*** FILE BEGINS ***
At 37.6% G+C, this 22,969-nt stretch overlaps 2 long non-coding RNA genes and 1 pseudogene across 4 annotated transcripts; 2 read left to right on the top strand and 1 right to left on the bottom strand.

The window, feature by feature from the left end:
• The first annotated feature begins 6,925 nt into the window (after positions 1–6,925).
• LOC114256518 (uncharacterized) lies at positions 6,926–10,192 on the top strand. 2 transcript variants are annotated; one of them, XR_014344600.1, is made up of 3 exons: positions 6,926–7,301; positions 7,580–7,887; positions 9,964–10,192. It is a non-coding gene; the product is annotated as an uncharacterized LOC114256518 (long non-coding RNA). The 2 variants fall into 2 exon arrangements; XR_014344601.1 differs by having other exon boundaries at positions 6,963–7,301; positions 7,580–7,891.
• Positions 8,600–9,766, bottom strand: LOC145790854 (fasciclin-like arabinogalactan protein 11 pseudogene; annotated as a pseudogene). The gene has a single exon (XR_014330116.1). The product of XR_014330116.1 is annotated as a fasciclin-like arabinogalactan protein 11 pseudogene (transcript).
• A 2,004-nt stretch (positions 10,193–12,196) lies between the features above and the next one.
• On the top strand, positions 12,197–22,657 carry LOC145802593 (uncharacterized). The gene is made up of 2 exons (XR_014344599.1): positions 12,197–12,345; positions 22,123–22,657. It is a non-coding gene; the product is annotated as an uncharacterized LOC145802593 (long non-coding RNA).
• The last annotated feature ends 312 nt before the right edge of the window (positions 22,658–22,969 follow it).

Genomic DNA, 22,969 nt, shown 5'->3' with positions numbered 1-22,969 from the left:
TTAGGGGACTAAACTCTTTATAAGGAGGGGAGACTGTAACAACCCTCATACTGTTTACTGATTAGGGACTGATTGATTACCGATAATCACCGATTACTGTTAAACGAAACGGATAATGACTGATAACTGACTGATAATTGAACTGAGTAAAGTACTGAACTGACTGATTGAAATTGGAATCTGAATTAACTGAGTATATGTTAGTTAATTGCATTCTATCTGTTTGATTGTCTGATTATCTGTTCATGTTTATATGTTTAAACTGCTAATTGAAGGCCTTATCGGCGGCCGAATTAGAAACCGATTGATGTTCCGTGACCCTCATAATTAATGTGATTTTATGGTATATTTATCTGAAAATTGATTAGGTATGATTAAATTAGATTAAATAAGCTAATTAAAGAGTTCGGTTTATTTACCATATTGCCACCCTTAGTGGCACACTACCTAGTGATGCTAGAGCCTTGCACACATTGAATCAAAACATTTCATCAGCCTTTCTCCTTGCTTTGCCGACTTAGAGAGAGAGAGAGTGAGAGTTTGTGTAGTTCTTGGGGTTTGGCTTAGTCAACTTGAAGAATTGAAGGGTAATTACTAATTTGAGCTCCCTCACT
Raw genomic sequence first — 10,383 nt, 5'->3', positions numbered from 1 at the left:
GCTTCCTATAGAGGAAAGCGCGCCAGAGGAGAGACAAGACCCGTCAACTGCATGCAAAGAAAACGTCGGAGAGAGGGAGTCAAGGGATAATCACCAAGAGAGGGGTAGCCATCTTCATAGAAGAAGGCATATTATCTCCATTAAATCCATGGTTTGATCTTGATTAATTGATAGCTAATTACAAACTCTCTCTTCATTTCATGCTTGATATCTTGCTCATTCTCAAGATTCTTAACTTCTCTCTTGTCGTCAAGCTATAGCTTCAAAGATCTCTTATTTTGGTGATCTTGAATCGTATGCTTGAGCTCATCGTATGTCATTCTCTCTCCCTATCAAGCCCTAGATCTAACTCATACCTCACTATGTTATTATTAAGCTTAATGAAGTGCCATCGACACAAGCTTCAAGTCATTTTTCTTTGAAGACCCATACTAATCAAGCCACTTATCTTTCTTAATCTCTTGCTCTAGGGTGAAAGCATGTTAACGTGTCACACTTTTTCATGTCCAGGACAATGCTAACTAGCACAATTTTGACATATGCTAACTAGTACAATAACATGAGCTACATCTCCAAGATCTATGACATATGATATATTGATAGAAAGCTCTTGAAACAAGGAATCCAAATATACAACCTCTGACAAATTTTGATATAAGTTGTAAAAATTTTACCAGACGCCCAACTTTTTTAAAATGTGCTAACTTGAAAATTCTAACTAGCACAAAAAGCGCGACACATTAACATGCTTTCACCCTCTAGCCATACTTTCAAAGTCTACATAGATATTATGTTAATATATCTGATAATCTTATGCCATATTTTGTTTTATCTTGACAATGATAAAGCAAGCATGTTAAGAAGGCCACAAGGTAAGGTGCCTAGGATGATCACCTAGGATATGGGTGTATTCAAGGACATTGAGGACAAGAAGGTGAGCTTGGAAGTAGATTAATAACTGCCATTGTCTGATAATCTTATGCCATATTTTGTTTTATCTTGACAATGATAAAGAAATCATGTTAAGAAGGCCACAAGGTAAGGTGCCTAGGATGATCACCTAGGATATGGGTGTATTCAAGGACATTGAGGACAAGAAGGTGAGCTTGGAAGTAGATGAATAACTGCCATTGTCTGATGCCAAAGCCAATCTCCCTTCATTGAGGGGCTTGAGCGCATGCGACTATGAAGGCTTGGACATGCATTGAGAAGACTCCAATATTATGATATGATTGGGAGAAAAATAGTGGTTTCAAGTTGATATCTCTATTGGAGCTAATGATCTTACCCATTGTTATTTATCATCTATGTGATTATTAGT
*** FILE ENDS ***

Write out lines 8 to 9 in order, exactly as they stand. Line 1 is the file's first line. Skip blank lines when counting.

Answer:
• The last annotated feature ends 312 nt before the right edge of the window (positions 22,658–22,969 follow it).

Genomic DNA, 22,969 nt, shown 5'->3' with positions numbered 1-22,969 from the left: